US embassy emergency passport appointments now only for documented citizens

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The U.S. embassy in Jerusalem's Arnona neighborhood, March 2019. Photo by Noam Revkin Fenton/Flash90.

The policy change strands Americans with young children who planned to visit the old country for Passover.

 The American embassy in Jerusalem has announced that emergency passport appointments for urgent travel to the United States will only be valid for persons already documented as U.S. citizens.

The change in policy, which took effect Monday, has stranded hundreds of Americans living in Israel with young children who had planned to visit the U.S. over the Passover holiday that begins on the evening of April 5.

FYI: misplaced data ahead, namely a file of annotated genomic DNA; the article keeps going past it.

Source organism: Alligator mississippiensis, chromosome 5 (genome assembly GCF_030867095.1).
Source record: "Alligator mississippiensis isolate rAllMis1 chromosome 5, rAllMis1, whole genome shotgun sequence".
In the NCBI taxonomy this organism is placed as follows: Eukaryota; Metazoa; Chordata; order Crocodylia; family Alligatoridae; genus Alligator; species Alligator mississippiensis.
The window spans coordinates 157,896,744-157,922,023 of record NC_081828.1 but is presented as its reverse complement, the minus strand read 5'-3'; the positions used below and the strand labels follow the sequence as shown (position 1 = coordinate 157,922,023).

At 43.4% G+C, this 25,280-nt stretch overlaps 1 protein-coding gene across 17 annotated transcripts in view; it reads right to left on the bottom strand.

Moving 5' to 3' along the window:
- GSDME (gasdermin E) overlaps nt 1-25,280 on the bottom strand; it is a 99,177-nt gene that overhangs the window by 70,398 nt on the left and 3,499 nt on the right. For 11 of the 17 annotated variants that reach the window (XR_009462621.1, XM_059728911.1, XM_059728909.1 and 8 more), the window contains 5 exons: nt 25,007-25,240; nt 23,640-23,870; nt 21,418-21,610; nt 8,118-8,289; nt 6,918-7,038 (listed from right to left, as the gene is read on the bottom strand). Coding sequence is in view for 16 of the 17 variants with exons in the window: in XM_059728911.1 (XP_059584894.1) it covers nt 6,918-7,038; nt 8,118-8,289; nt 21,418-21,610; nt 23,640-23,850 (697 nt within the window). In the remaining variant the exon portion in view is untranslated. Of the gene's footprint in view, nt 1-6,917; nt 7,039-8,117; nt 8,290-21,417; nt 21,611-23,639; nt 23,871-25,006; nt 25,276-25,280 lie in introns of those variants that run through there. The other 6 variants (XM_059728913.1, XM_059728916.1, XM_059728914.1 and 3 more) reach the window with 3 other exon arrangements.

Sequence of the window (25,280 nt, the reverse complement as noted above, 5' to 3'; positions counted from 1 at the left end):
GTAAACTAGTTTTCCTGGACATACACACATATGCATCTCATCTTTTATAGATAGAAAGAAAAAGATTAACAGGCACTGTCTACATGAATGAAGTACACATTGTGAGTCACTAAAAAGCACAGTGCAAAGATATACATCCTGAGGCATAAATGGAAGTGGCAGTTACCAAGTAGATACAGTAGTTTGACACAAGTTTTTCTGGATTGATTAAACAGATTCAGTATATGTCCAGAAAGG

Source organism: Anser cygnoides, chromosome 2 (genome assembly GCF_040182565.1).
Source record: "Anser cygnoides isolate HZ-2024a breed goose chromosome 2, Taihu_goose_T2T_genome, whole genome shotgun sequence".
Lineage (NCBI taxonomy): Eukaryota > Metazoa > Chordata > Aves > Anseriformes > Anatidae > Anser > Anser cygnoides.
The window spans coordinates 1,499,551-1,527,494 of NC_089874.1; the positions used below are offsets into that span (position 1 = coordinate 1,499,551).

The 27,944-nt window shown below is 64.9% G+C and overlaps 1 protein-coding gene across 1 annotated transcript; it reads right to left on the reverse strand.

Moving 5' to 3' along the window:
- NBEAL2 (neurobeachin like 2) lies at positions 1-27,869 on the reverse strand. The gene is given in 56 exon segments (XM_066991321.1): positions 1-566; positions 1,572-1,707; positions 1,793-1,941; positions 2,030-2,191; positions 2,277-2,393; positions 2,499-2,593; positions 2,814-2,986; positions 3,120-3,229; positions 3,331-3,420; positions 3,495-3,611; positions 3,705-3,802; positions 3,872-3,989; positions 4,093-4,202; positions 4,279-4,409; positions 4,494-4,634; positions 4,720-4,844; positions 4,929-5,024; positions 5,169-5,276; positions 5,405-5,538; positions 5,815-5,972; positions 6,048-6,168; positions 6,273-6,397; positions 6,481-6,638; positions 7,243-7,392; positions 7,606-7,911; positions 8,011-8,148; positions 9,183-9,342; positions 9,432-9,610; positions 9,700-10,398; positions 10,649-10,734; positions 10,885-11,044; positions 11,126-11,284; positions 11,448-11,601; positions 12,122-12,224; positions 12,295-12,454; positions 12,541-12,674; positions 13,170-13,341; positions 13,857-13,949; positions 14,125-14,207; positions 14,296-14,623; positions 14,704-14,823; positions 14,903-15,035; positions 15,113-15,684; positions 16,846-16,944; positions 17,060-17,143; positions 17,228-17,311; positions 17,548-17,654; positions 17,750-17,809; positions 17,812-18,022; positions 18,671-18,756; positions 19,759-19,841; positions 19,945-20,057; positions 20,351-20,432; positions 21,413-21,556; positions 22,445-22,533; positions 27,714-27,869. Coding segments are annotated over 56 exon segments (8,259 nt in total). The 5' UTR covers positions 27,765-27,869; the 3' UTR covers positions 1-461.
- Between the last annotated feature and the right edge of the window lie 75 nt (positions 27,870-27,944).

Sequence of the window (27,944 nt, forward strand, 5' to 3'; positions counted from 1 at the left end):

“Please understand that for us emergency means the death or illness of a loved one in the United States. It does not mean a trip to bring a new baby to meet their U.S. relatives,” the March 10 embassy announcement that was posted online read.

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The message said that the previous urgent appointment system had to be taken offline because of the sheer number of non-urgent appointment requests, and that there would be no exceptions to the new policy.

The change in policy took U.S. citizens in Israel by surprise, with one online petition against it garnering nearly 3,500 signatures by Wednesday evening.

“With a six-month backlog in Consular Reports of Birth Abroad (CRBA) appointment bookings, it is next to impossible to obtain a CRBA, rendering hundreds of American families stranded in Israel before Pesach,” she wrote in the petition.

“For the first time in my life, I am embarrassed to be an American citizen.”

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